Does this door beg you to open it? Are you curious what’s behind it? When I came across this door in a hidden corner of the library in a Scottish castle, I was intrigued. I turned the handle, but… Alas, it was locked.
Sigh… So I didn’t get to see inside. My imagination conjured up a secret stone staircase that led down, down, down to the dungeon deep underground (and yes, I did get to see the dungeon). Who knows? Maybe my invented spiral staircase was more exciting than what really lies behind that door. It could be a dusty, old broom closet. Or a safe to hide treasures from prying eyes.
I consider each doorway I see as a gateway for my imagination. You never know where that door will lead. Like all authors of middle grade novels, I need those doorways to jumpstart my creativity and imagination, and to invent stories.
What happens, though, when you struggle to come up with ideas or get stuck partway through a book you’re writing? I’ve found these methods helpful in beckoning the muse to return:
1. ) Do something mindless. Many writers say taking a shower, washing dishes, or taking a walk can help. I’ve found sewing on buttons, scrubbing the sliding door track with a toothbrush, or pulling out the toilet bowl brush (just the act of picking it up; no need to actually use it) all make me long to get back to writing.
Seven Stories, England
2. ) Sit in a new place. Changing your point of view can free the creative side of the brain. Would sitting in this chair do the trick? You can alter your setting by moving to a different place in your home or office. Or get out of your rut and go someplace unusual. Try a bookstore, library, coffee shop, park, or bus station. Eavesdrop, people watch, and take notes.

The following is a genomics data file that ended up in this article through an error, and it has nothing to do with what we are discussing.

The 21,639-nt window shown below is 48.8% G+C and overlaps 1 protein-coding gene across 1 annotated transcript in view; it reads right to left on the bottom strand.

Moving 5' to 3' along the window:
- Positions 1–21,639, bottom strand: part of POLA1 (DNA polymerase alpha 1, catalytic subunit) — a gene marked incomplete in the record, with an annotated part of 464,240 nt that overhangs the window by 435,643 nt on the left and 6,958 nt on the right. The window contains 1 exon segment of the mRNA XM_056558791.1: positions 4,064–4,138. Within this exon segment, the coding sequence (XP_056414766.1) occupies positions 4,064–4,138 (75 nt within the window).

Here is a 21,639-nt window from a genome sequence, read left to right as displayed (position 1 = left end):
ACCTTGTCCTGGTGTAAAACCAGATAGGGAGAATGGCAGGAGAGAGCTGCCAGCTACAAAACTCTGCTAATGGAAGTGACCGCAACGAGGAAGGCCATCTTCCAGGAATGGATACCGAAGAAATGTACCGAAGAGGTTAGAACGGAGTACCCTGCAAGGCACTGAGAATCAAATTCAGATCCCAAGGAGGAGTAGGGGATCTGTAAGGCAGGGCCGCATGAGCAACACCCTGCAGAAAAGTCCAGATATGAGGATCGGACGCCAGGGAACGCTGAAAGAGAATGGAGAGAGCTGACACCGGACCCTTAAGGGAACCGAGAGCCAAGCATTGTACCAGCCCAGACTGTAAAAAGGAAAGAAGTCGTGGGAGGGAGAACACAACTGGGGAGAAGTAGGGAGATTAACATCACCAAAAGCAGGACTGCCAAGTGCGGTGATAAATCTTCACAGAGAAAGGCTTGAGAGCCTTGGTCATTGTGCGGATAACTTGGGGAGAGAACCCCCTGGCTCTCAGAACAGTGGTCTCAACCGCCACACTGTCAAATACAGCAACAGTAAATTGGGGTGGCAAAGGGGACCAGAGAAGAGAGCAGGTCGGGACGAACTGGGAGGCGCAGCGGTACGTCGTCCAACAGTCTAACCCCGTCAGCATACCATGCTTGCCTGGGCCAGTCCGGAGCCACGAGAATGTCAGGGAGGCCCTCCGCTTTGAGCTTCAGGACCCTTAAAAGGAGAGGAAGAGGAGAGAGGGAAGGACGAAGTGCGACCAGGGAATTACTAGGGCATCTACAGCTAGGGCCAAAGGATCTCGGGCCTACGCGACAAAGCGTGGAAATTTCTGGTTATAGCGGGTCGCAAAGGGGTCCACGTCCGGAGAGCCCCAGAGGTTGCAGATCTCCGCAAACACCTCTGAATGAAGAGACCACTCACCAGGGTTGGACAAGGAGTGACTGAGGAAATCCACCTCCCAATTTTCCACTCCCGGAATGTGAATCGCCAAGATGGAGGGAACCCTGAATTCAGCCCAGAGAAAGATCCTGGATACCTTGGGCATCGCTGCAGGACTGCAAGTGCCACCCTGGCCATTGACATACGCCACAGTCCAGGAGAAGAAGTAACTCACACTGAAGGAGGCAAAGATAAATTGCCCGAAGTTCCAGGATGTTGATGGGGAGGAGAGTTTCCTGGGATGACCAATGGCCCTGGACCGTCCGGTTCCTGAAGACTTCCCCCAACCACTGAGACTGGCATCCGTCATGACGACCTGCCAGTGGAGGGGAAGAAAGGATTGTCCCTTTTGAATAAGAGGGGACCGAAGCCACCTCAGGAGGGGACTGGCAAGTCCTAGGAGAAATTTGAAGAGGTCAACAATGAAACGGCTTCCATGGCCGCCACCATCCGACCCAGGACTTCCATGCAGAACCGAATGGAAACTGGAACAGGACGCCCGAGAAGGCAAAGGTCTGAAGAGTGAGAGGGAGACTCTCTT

3. ) Use your other creative abilities. Even if you feel don’t have special talents, experiment with painting pictures, playing an instrument, dancing, etc. Any creative activity can stimulate the flow of ideas and help your writing.
4. ) Play. Have fun. Try acting out scenes, putting on costumes, using props. Have a sword fight. Be a princess, a knight, a dragon. Save the world. Escape from prison. Fly on a magic carpet. When you return to your writing, you’ll have some magical experiences to record.
5. ) Write something else. It should be a totally different project, a new genre, a journal entry, a letter. Or opt to skip the section or chapter you’re supposed to be writing. Go to the middle or the end of the book and write a scene. Choose whatever spot makes you feel energetic and excited. Writing a random scene or section will not only increase your word count, but often it will provide an incentive for finishing the earlier parts.
6. ) Take advantage of brain fog. Often the most creative time of day is when you first awaken, while you’re still in a hazy state. Writing from that state often makes you more productive. If it’s too late in the day for that, take a nap. Even a short cat nap will help.
7. ) Switch point of view. Tell the story or the chapter through a secondary character’s eyes. You can choose to keep it, insert it later in the story, or discard it. You might discover the new narrator is a better choice and rewrite. Another trick is to switch from third person to first, or vice versa.